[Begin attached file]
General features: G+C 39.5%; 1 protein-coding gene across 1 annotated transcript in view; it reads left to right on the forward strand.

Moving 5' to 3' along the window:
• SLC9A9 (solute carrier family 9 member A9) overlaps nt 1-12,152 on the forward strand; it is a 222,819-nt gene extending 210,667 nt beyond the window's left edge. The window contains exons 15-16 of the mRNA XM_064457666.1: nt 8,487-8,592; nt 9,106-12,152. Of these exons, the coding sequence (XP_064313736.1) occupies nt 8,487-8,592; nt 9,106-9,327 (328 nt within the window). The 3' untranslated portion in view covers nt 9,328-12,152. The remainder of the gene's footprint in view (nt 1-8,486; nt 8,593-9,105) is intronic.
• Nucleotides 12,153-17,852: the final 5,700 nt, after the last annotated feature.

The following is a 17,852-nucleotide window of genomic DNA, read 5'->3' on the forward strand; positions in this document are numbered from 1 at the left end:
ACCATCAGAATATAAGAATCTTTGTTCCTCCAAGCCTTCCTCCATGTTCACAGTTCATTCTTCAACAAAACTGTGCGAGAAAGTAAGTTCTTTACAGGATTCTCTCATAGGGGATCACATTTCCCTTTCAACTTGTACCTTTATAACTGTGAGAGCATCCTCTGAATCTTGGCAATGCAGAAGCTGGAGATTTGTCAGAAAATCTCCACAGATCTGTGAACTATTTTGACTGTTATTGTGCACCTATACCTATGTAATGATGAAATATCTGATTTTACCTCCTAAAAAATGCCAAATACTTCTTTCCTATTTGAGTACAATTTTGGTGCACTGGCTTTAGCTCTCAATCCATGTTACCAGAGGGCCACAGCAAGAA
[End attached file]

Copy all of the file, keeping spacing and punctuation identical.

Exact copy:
General features: G+C 39.5%; 1 protein-coding gene across 1 annotated transcript in view; it reads left to right on the forward strand.

Moving 5' to 3' along the window:
• SLC9A9 (solute carrier family 9 member A9) overlaps nt 1-12,152 on the forward strand; it is a 222,819-nt gene extending 210,667 nt beyond the window's left edge. The window contains exons 15-16 of the mRNA XM_064457666.1: nt 8,487-8,592; nt 9,106-12,152. Of these exons, the coding sequence (XP_064313736.1) occupies nt 8,487-8,592; nt 9,106-9,327 (328 nt within the window). The 3' untranslated portion in view covers nt 9,328-12,152. The remainder of the gene's footprint in view (nt 1-8,486; nt 8,593-9,105) is intronic.
• Nucleotides 12,153-17,852: the final 5,700 nt, after the last annotated feature.

The following is a 17,852-nucleotide window of genomic DNA, read 5'->3' on the forward strand; positions in this document are numbered from 1 at the left end:
ACCATCAGAATATAAGAATCTTTGTTCCTCCAAGCCTTCCTCCATGTTCACAGTTCATTCTTCAACAAAACTGTGCGAGAAAGTAAGTTCTTTACAGGATTCTCTCATAGGGGATCACATTTCCCTTTCAACTTGTACCTTTATAACTGTGAGAGCATCCTCTGAATCTTGGCAATGCAGAAGCTGGAGATTTGTCAGAAAATCTCCACAGATCTGTGAACTATTTTGACTGTTATTGTGCACCTATACCTATGTAATGATGAAATATCTGATTTTACCTCCTAAAAAATGCCAAATACTTCTTTCCTATTTGAGTACAATTTTGGTGCACTGGCTTTAGCTCTCAATCCATGTTACCAGAGGGCCACAGCAAGAA